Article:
What difference does the resultant interplay between (sub)national systems of public property and local systems of common property make with regard to overall patterns of land use and to the sustainability of human/environment relations in various areas? The answer to this question emerges from a consideration of differences in the incentives of national policymakers and local stakeholders. For the most part, governments can be expected to look upon public property as a means to promote the national interest through activities inspired by the search for export-led economic growth and the effort to attract foreign direct investment. More often than not, this means treating forests and nonrenewable resources as commodities to be harvested or extracted to meet the demands of world markets. Two other factors reinforce this approach to the use of public property, especially in the developing world and in countries in transition. National governments tend to cater to the interests of politically powerful individuals who have no roots in local areas and who look on concessions covering natural resources located on public property primarily as a means of amassing personal wealth. A particularly virulent form of this phenomenon involves the practice of crony capitalism and the emergence of black markets that many observers of Southeast Asia have described in detail (Dauvergne, 1997a). Environmental groups and some other nongovernmental organizations (NGOs) often endeavor to counter or at least mitigate these forces. But intergovernmental organizations (IGOs), such as the multilateral development banks, whose mandates emphasize the acceleration of economic growth in developing countries, frequently act to reinforce the resultant bias against the preferences of local peoples with regard to patterns of land use (Lipschutz and Conca, 1993). The actions of the World Bank in supporting large-scale irrigation systems, road construction, and nonrenewable resource extraction throughout the developing world offer striking illustrations of this pattern.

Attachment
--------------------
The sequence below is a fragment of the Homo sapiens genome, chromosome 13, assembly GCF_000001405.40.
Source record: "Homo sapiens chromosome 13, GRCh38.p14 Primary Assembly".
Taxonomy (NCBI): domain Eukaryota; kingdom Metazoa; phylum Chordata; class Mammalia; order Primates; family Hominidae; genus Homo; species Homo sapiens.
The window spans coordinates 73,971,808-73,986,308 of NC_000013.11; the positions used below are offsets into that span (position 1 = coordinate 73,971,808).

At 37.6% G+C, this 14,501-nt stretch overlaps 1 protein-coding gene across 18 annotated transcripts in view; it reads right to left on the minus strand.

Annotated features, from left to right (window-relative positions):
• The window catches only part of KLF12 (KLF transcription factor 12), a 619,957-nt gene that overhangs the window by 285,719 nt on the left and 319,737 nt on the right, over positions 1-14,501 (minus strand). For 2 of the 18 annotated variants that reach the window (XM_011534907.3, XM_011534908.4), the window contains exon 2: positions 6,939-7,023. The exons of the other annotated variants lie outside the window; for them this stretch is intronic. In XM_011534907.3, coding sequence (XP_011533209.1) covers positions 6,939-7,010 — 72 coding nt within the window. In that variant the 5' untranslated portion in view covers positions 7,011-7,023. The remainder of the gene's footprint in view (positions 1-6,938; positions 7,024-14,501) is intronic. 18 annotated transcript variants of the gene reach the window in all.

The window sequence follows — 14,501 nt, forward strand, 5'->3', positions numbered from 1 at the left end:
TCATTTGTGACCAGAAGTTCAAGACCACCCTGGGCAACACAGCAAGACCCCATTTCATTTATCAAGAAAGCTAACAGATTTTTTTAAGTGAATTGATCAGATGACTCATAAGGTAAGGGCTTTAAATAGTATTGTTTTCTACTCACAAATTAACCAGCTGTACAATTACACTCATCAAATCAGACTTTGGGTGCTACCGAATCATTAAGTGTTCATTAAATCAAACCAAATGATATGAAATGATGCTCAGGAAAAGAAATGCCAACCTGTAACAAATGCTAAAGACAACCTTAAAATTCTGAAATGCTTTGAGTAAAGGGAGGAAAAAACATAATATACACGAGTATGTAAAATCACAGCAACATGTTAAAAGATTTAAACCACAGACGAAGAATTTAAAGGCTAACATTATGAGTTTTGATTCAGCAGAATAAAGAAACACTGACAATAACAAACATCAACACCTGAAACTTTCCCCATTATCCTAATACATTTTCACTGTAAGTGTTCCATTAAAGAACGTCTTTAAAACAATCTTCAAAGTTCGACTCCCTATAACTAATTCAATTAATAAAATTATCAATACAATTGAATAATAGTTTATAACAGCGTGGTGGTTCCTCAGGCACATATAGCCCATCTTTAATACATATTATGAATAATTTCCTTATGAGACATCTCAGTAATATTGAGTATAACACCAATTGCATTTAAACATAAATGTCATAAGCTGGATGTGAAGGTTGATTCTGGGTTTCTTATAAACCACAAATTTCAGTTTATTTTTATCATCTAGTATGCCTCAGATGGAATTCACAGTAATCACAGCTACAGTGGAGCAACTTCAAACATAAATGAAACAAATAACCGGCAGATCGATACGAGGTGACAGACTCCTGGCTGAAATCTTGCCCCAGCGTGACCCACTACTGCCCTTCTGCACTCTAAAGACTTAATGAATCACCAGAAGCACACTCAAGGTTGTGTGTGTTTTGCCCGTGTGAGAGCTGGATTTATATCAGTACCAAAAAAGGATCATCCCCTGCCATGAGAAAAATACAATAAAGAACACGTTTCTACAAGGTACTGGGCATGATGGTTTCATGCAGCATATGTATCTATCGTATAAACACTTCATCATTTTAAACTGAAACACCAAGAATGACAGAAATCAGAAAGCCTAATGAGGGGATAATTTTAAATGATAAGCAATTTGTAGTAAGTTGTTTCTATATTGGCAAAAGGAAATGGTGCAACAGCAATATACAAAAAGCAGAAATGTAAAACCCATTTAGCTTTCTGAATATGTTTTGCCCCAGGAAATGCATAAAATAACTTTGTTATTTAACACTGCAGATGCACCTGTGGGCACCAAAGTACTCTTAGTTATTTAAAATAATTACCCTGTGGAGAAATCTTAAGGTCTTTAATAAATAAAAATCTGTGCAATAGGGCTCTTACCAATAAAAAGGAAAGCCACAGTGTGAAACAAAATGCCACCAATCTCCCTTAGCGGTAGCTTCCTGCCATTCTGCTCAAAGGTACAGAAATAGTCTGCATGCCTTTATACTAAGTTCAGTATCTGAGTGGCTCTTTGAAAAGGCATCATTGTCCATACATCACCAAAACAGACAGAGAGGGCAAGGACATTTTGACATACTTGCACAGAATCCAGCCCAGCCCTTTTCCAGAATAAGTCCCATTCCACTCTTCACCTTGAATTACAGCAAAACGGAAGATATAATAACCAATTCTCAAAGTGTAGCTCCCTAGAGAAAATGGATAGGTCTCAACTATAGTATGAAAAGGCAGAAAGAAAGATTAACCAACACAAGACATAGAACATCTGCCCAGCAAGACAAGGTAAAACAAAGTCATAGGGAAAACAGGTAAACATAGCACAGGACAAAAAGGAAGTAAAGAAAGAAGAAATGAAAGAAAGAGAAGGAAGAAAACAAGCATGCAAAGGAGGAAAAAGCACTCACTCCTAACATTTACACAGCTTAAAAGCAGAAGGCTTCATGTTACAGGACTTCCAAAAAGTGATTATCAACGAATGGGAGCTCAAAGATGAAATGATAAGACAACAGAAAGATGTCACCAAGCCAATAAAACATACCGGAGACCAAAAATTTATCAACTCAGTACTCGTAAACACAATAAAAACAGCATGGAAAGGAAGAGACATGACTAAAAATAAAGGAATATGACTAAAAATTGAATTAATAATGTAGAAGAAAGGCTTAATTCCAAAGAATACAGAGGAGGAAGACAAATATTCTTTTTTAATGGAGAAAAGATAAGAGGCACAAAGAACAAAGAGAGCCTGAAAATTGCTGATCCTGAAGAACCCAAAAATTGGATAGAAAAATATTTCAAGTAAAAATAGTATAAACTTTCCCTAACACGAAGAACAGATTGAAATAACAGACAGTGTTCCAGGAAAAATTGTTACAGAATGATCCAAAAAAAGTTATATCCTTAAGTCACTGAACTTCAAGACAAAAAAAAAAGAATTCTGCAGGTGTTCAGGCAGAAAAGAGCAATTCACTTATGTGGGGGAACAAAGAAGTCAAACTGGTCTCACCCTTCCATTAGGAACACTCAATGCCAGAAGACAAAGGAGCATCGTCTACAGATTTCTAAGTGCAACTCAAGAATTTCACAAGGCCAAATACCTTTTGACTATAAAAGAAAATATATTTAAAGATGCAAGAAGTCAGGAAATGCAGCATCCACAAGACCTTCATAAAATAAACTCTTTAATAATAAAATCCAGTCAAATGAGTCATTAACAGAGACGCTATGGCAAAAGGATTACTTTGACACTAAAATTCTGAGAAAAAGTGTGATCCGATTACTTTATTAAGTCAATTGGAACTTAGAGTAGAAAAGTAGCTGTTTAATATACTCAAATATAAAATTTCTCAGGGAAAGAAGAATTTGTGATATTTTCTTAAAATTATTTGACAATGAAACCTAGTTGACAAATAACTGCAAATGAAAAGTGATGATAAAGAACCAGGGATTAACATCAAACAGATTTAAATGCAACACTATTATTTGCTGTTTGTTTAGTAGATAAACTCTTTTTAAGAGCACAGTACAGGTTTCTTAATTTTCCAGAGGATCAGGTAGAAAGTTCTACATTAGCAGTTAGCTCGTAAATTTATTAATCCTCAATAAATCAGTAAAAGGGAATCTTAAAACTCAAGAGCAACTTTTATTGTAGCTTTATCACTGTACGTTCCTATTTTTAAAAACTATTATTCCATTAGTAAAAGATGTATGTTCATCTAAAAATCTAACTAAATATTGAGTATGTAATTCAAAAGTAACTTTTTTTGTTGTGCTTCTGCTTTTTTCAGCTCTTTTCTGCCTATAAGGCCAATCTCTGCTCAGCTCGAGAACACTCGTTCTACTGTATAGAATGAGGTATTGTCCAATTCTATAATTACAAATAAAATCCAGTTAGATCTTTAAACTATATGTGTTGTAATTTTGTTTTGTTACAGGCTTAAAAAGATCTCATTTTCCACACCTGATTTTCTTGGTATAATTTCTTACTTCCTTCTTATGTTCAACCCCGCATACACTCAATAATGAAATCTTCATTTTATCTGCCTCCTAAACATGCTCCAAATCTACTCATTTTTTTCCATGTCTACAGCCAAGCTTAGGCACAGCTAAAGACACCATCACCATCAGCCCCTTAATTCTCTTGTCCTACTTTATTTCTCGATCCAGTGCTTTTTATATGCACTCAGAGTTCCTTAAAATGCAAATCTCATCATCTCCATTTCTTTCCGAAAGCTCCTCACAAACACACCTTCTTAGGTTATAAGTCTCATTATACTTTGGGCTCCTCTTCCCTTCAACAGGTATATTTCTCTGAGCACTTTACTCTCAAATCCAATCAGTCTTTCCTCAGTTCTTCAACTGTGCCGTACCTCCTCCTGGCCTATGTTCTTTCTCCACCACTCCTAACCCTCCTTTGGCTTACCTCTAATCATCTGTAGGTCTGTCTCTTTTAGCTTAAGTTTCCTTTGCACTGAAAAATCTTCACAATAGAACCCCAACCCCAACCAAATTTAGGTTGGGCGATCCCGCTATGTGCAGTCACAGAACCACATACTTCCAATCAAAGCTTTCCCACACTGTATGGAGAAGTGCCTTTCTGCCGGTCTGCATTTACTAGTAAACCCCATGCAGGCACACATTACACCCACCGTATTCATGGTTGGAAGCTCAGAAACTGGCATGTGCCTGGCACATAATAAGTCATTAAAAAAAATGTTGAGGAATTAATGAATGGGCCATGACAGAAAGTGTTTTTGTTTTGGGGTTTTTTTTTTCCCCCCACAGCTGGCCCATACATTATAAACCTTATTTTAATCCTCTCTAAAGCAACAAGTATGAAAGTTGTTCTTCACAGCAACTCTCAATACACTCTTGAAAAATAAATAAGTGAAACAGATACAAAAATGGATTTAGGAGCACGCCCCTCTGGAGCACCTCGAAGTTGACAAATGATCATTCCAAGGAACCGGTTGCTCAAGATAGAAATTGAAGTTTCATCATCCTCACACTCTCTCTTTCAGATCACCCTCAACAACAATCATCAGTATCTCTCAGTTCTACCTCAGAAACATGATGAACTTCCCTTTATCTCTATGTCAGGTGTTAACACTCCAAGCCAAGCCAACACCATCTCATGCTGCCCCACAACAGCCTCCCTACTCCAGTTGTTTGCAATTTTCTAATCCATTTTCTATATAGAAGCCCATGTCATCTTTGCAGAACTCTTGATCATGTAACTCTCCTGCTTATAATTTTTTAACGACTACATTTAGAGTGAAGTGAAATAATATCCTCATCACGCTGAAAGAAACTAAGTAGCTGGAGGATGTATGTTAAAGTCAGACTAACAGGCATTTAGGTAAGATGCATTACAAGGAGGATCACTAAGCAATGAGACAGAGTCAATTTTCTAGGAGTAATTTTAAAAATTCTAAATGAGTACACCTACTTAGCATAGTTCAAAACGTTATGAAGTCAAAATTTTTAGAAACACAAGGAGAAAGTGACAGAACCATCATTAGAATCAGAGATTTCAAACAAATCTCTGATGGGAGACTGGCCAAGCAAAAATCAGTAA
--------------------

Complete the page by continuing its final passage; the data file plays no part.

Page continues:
It would be a mistake to idealize local peoples as stewards whose social practices do not cause major changes in ecosystems. There is ample evidence to demonstrate that swidden agriculture, the deliberate burning of forest understory, and the harvesting of wildlife all can produce major ecological consequences (Krech, 1999). Unsustainable practices involving the use of natural resources appear to have contributed to the collapse of some small-scale systems in areas as diverse as the Middle East and Central America. But so long as their informal socioeconomic systems remain intact, local peoples do not have strong incentives to harvest timber for export, to extract hydrocarbons or nonfuel minerals to sell on world markets, or to build massive dams to support large-scale irrigation systems and industrial agriculture.8 Where systems of common property controlled by local users prevail, therefore, we can anticipate that patterns of land use will differ markedly from the patterns likely to arise where systems of public property prevail. In essence, we should expect to find a pronounced tendency toward large-scale exports of products like timber, palm oil, hydrocarbons, and nonfuel minerals in systems where public property arrangements govern the use of land and natural resources. In comparison, local users operating under common property

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